Using linked health and social care data to monitor dementia incidence and evaluate dementia care in Australia(2021) Welberry, HeidiThesisDementia is a leading cause of disability affecting approximately 50 million people worldwide. Currently, in Australia, there is no optimum way of monitoring the incidence or prevalence of dementia at the population level. There are also many unanswered questions regarding crucial aspects of dementia care, such as whether the provision of home-based services can reduce the time spent in residential care. Routinely collected administrative data have the potential to fill these gaps. This thesis explores the use of linked administrative data for detecting and monitoring dementia in Australia, uses these data to understand the care pathways followed by people with dementia, and addresses policy-focused questions aimed at improving dementia care. It does so by presenting the results of four research studies using the 45 and Up Study, a cohort of 267,153, recruited in 2006-2009 in New South Wales, Australia. The 45 and Up baseline survey was linked to a range of administrative datasets including records of hospitalisations, emergency department visits, aged care assessments, and claims for pharmaceuticals, medical services, aged care services and deaths for the period 2006-2016. Key findings include: (i) measuring dementia incidence with multiple linked administrative datasets identifies almost 80% of expected dementia cases (92% for those aged 80-84 years) and produces age-specific incidence rates that mirror those based on clinical diagnosis; (ii) entering residential care is the norm among people with dementia, and home-based care may not be meeting their needs at end of life; (iii) high-level home care for people with dementia may reduce the subsequent time spent in residential care; and (iv) changing to a new general practitioner (GP) when entering residential care is related to increased polypharmacy and initiation of psychotropic medicines among people with dementia. These findings will inform on-going efforts to monitor dementia incidence and care in Australia. They also have major policy implications, including emphasising the pressing need in Australia for more high-level home care packages, and highlighting end-of-life dementia care as a priority for policy development and innovation in service delivery. The link between GP continuity and psychotropic prescribing highlights a new intervention point that could assist in the efforts to reduce psychotropic prescribing in residential aged care.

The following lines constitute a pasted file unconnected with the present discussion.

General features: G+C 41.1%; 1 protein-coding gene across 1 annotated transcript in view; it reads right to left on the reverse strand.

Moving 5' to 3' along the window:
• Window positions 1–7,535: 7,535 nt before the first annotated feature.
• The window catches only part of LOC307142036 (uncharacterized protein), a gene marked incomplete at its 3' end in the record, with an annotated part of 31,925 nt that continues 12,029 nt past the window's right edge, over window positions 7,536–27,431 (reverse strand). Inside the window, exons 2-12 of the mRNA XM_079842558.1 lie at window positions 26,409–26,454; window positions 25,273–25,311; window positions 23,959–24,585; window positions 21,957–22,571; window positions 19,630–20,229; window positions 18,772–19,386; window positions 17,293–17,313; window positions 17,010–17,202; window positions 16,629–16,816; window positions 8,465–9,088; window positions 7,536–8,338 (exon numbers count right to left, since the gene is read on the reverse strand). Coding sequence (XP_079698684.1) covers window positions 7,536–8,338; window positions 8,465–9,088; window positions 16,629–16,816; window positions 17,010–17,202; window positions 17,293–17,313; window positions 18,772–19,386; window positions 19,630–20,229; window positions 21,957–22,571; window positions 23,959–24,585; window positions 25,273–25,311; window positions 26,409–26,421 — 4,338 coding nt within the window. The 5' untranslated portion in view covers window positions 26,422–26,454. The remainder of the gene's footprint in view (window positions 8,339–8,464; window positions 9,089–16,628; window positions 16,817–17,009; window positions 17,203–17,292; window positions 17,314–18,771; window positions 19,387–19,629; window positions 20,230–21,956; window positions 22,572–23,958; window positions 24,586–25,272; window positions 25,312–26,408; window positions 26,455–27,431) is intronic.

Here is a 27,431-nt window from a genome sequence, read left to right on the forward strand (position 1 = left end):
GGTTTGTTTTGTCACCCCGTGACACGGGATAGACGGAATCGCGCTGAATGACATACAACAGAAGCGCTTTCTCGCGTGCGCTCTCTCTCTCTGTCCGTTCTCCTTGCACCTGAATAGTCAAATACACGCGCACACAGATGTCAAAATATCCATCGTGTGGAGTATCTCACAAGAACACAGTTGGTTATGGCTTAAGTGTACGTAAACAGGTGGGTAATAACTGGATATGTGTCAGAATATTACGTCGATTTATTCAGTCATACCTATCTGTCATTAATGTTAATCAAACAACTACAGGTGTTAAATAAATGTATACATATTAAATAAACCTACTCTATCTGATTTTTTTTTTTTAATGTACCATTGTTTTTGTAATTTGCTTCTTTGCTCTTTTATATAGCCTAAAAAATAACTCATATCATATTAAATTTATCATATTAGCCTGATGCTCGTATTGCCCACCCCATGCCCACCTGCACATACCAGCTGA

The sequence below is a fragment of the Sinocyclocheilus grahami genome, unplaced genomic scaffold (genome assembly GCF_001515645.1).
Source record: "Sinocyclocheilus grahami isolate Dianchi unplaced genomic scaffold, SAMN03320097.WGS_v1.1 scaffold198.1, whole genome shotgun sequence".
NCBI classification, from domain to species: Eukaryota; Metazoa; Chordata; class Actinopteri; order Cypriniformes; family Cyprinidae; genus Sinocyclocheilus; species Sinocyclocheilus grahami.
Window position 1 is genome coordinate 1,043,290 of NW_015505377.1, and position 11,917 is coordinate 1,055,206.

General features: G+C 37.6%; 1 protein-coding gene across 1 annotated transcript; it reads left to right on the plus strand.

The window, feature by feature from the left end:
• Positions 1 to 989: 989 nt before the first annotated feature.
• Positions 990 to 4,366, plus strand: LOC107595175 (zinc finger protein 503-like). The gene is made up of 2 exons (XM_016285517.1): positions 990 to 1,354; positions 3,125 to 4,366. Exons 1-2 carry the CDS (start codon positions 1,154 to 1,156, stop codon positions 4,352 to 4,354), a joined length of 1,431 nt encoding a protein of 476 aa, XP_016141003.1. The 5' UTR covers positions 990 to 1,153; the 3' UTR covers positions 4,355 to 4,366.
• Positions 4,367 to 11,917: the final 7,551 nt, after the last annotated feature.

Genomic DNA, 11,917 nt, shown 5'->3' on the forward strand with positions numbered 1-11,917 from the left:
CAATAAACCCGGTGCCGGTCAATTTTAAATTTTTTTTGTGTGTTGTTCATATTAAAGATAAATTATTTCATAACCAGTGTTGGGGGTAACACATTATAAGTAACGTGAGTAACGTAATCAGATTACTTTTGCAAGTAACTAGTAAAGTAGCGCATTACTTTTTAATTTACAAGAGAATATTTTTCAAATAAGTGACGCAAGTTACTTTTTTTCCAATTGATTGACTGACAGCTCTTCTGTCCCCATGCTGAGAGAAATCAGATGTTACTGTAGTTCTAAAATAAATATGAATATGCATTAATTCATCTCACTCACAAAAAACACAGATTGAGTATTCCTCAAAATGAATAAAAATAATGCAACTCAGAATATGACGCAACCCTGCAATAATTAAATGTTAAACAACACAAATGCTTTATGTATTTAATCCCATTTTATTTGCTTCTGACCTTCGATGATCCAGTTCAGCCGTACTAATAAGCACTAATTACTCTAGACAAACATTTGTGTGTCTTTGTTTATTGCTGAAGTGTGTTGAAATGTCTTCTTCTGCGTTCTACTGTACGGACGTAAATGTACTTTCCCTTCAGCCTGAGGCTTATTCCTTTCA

Preventable hospitalisations in Australia: understanding the impact of personal and health system factors using linked and longitudinal health data(2017) Falster, MichaelThesisPreventable hospitalisations are used in Australia as a high-level indicator of health system performance, specifically the accessibility and quality of primary care. However, there are key gaps in understanding of how preventable hospitalisations relate to characteristics of patients and features of the health system, and surprisingly little evidence validating their use in Australia. In this thesis, new approaches to analysing longitudinal health data were applied to gain insights into the properties of this health performance indicator. This thesis used linked questionnaire and longitudinal health data for a cohort of over 267,000 participants in the 45 and Up Study, Australia, containing detailed information on participants and their use of health services. Temporal patterns in use of primary care and other health services around preventable hospitalisation were explored using a visualisation of unit record health data. Predictors of preventable hospitalisation were identified using multilevel Poisson regression models, with variation partitioned between person- and geographic-levels. Through development of novel weighted-hospital service area networks , variation was further partitioned to the hospital-level. Many patients admitted for preventable hospitalisation were found to have high levels of engagement with the health care system, both around the time of admission and compared to similar non-admitted patients. The supply of general practitioners explained only a small amount of geographic variation in preventable hospitalisation, while over one-third of variation was contributed by the sociodemographic and health characteristics of the population. Hospitals differed in their propensity to admit patients, with the greatest variability in smaller community hospitals, which account for a small proportion of admissions but contribute greatly to regional variation. These findings show the preventable hospitalisation indicator in Australia should not be interpreted simply as a measure of the accessibility and quality of primary care. They suggest the most appropriate policy responses are long-term strategies to promote healthy living and targeted local interventions to efficiently manage the current burden of chronically ill patients. The findings demonstrate why caution should be used when adopting international health performance indicators, but also the benefits of using novel approaches to derive new information from linked and longitudinal data.